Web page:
This paper presents examples of environmental changes in the Canadian Rockies in the context of a 1.5°C increase in mean annual temperatures over the last 100 years. During this period increases in winter temperatures have been more than twice as large as those during spring and summer. Glacier cover has decreased by at least 25% during the 20th century and glacier fronts have receded to positions last occupied ca. 3000 years ago. These two lines of evidence suggest that the climate of the late 20th century is exceptional in the context of the last 1000 to 3000 years. Detailed studies in three closely located upper treeline sites document variable responses of vegetation to climate change that reflect species differences as well as local differences in microclimate and site conditions. Treeline has advanced upslope in response to climate warming, but site and species differences control the rate and nature of the advance. Human impacts on the environment compound the changes due to climate warming. Historic photographs indicate significant changes in the type and density of forest cover due to the absence of significant forest fires within these National Parks during the last 70–80 years. The visual impact of these changes, which partially reflects a policy of fire suppression, is far greater than the impact of changes associated with more direct tourist-related impacts. It is therefore important that monitoring programs examine vegetation changes over the entire landscape rather than focussing exclusively on supposedly climate-sensitive sites.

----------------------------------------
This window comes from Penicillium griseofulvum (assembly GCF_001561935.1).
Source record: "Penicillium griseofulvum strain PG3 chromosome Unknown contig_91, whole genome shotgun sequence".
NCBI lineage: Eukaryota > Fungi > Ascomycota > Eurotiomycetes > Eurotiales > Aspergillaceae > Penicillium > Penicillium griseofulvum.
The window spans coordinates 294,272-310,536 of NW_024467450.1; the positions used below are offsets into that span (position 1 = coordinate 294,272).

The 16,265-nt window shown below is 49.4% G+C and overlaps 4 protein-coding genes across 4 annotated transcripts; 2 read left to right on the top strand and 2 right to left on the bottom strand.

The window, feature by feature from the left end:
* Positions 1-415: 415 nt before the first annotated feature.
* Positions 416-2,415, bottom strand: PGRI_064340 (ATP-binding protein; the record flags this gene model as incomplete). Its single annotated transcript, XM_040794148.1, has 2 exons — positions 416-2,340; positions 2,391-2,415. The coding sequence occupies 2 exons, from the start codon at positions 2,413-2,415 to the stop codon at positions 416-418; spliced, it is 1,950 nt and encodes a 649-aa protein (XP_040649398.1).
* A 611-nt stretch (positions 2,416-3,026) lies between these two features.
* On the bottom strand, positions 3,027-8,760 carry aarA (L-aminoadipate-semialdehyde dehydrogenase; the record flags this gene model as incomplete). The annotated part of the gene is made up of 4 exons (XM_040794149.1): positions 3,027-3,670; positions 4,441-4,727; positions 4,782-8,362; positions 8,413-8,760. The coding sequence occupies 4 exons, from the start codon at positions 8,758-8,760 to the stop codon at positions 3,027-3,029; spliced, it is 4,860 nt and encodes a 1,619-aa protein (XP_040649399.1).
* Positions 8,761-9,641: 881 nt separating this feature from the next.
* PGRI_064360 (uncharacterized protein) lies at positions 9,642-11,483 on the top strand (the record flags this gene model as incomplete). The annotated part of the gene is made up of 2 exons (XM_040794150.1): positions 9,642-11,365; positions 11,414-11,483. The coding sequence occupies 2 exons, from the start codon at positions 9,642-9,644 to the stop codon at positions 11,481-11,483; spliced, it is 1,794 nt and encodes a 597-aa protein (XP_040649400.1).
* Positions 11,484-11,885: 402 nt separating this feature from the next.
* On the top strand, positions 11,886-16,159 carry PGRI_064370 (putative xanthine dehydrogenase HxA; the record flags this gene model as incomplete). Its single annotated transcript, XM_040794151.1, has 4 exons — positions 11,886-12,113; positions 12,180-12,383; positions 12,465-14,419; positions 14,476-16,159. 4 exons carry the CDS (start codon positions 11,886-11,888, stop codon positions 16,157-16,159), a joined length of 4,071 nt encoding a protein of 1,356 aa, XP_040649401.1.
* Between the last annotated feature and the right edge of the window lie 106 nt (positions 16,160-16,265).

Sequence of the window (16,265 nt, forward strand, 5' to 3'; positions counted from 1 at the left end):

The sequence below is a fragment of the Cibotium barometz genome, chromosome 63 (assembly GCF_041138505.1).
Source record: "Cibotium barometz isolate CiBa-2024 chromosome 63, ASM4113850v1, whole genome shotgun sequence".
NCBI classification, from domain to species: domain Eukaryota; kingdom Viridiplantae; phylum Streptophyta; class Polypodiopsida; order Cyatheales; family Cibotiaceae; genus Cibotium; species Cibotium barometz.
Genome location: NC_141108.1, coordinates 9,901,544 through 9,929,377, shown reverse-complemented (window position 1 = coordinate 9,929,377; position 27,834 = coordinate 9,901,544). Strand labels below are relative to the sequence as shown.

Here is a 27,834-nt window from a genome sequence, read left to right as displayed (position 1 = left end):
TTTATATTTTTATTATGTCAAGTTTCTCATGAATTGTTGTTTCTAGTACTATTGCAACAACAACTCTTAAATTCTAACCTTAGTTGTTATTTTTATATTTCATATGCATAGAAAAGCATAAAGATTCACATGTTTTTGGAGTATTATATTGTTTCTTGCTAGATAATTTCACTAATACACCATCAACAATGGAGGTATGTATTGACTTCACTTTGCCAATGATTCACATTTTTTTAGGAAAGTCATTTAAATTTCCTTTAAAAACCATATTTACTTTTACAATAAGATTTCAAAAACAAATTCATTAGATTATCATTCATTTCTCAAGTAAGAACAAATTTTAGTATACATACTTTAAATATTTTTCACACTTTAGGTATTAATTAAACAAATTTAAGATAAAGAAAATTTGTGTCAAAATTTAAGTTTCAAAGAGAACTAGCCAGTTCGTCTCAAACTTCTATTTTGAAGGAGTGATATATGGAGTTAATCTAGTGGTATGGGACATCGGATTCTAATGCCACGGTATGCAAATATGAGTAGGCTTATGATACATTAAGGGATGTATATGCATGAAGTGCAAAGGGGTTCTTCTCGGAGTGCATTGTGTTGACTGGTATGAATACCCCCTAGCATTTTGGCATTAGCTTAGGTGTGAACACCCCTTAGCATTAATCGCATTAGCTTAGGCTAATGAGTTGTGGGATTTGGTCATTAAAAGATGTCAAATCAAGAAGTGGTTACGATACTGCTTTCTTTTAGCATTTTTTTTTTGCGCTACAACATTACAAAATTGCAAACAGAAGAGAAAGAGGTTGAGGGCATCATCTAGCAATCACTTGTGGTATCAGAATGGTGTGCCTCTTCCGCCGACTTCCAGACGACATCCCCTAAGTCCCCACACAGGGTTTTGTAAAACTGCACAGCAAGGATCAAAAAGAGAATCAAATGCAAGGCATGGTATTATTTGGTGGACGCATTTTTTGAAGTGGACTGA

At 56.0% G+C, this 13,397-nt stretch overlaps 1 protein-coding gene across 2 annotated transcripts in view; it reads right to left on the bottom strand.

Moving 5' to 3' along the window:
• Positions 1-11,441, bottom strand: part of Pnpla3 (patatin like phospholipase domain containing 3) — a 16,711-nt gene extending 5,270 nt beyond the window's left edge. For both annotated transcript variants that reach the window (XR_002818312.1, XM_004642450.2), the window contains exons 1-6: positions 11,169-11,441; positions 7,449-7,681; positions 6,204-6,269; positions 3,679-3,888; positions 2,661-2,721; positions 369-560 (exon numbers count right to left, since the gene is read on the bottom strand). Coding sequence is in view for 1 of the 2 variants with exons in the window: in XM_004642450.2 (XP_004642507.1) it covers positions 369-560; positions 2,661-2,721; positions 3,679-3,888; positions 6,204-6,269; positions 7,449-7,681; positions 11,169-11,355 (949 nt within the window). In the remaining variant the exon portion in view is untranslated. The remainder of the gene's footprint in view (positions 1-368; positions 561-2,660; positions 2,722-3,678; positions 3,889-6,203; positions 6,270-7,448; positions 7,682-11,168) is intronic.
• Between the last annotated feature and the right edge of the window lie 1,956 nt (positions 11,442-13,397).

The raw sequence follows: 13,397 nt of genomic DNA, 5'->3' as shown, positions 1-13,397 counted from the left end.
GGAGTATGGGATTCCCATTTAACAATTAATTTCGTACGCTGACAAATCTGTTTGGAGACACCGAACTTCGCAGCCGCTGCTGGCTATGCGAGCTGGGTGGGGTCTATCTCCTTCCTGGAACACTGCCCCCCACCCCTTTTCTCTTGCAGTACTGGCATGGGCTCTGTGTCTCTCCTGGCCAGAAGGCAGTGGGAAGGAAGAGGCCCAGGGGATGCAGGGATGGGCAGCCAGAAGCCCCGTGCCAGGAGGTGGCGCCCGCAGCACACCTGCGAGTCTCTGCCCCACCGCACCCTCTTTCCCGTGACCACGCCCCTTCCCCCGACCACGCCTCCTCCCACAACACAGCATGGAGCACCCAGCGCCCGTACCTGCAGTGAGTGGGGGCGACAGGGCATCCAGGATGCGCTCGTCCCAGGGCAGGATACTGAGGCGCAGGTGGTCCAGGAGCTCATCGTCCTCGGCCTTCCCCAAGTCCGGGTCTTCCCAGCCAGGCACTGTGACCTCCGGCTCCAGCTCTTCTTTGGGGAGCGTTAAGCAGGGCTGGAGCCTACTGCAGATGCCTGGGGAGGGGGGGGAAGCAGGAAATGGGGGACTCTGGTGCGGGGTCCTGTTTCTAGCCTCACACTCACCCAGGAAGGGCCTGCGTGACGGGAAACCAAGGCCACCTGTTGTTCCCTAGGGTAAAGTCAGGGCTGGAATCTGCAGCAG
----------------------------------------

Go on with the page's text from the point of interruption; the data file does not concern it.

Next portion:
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Vol. 29 • No. 7